Aus defence on hunt for $2.2M supercomputer

The Australian Defence Science and Technology Organisation is in the market for a supercomputer to solve massive computational fluid simulations, and has gone as far as trading power redundancy for even more computing power.

The Defence Science and Technology Organisation (DSTO) is searching for a new supercomputer to help it solve fluid dynamics problems with as little hands-on requirements as possible.

Going to market with a request for tender on Friday, DSTO said that it would use the high-performance computer (HPC) cluster to run simulations, typically over OpenFOAM, an open-source fluid flows toolbox that has been used in the past to solve or run simulations not only for classical fluid flow, but also for chemical reactions and heat transfers. DSTO's specification states that the procurement of hardware, software, and services is a one-off contract, and that it is willing to spend up to AU$2.2 million.

The HPC is expected to be installed at DSTO's Melbourne facility, providing context into what it will ultimately be used for. Major projects at DSTO Melbourne include research into aerospace, surface, undersea, and land platforms; protecting combatants from chemical, biological, and radiological environments; and propulsion mechanics.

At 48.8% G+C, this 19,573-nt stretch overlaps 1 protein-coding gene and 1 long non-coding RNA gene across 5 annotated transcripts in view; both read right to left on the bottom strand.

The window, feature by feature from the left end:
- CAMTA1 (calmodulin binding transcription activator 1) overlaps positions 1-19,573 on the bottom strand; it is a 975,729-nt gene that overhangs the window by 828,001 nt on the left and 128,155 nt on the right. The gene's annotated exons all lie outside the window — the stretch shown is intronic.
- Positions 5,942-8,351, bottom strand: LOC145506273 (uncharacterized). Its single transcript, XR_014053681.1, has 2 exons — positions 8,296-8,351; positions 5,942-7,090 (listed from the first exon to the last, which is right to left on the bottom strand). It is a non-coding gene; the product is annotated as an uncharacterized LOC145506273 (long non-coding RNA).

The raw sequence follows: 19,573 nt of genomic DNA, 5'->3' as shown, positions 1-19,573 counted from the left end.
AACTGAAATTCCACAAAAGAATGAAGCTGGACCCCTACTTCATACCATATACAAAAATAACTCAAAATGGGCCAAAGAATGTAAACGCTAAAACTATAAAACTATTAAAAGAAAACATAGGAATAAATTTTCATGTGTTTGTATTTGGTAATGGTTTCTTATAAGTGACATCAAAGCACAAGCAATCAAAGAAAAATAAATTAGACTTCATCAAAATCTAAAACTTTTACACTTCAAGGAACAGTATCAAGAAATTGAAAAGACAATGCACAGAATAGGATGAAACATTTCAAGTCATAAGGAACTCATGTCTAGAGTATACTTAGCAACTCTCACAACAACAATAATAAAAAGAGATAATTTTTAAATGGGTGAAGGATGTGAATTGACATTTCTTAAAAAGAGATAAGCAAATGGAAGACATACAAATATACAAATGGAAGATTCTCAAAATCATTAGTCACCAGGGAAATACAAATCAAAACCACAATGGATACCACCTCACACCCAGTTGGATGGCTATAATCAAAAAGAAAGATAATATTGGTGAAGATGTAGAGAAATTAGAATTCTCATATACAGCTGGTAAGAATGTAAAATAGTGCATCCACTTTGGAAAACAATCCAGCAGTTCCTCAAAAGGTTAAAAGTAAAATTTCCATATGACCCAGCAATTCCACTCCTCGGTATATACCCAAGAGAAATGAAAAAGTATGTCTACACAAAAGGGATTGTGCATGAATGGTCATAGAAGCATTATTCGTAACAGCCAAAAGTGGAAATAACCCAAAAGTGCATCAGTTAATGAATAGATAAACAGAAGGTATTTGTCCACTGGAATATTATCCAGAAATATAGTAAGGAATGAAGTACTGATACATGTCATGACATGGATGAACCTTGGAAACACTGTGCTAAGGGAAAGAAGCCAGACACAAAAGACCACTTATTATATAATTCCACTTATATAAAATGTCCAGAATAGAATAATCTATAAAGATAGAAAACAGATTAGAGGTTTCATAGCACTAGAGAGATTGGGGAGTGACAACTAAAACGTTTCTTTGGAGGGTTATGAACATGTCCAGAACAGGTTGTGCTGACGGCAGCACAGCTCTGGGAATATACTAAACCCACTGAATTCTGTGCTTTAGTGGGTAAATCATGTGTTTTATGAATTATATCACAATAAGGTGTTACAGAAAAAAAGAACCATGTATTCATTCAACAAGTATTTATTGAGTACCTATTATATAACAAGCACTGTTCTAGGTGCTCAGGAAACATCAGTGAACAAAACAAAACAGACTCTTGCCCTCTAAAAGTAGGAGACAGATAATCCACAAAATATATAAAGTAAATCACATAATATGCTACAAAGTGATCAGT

While DSTO has stated that it wants the cluster to be able to perform small and large tasks, it expects to use it for one or two large-scale jobs the majority of the time.

Australia's defence department is well known for its need to create custom software, rather than use off-the-shelf products that could introduce supply chain risks. However, for this tender, DSTO wants as hands-off an approach as possible. It has stated that it will "not be in a position to modify source code or invest time to resolve potential future software incompatibilities with such hardware," and, as such, "the process of performance-tuning software and hardware, to ensure the system is operating with optimal settings, should be straightforward and documented."

Processors in the cluster are expected to be x86-64 based, and each compute node CPU will have six to eight cores running at a minimum of 2.6Ghz.

The compute nodes themselves will not be protected by UPS, with DSTO opting to trade the reduction in overhead for even higher computing performance. Due to the cluster being vulnerable to even momentary power loss, DSTO has an additional requirement such that users are notified when jobs are interrupted, and that they can be resumed once power is restored.

On the other hand, the cluster-head nodes and storage nodes must be protected by UPS. This will be provided by DSTO if the head nodes are installed directly in its datacentre, or provided by the tender if they are located elsewhere.

Storage for the HPC will come from DSTO's existing 90TB of network-attached storage (NAS).

DSTO hopes to award the contract by the beginning of March, have all hardware delivered by April, and have the HPC commissioned by May 3. The successful applicant will then enter into a five-year warranty period.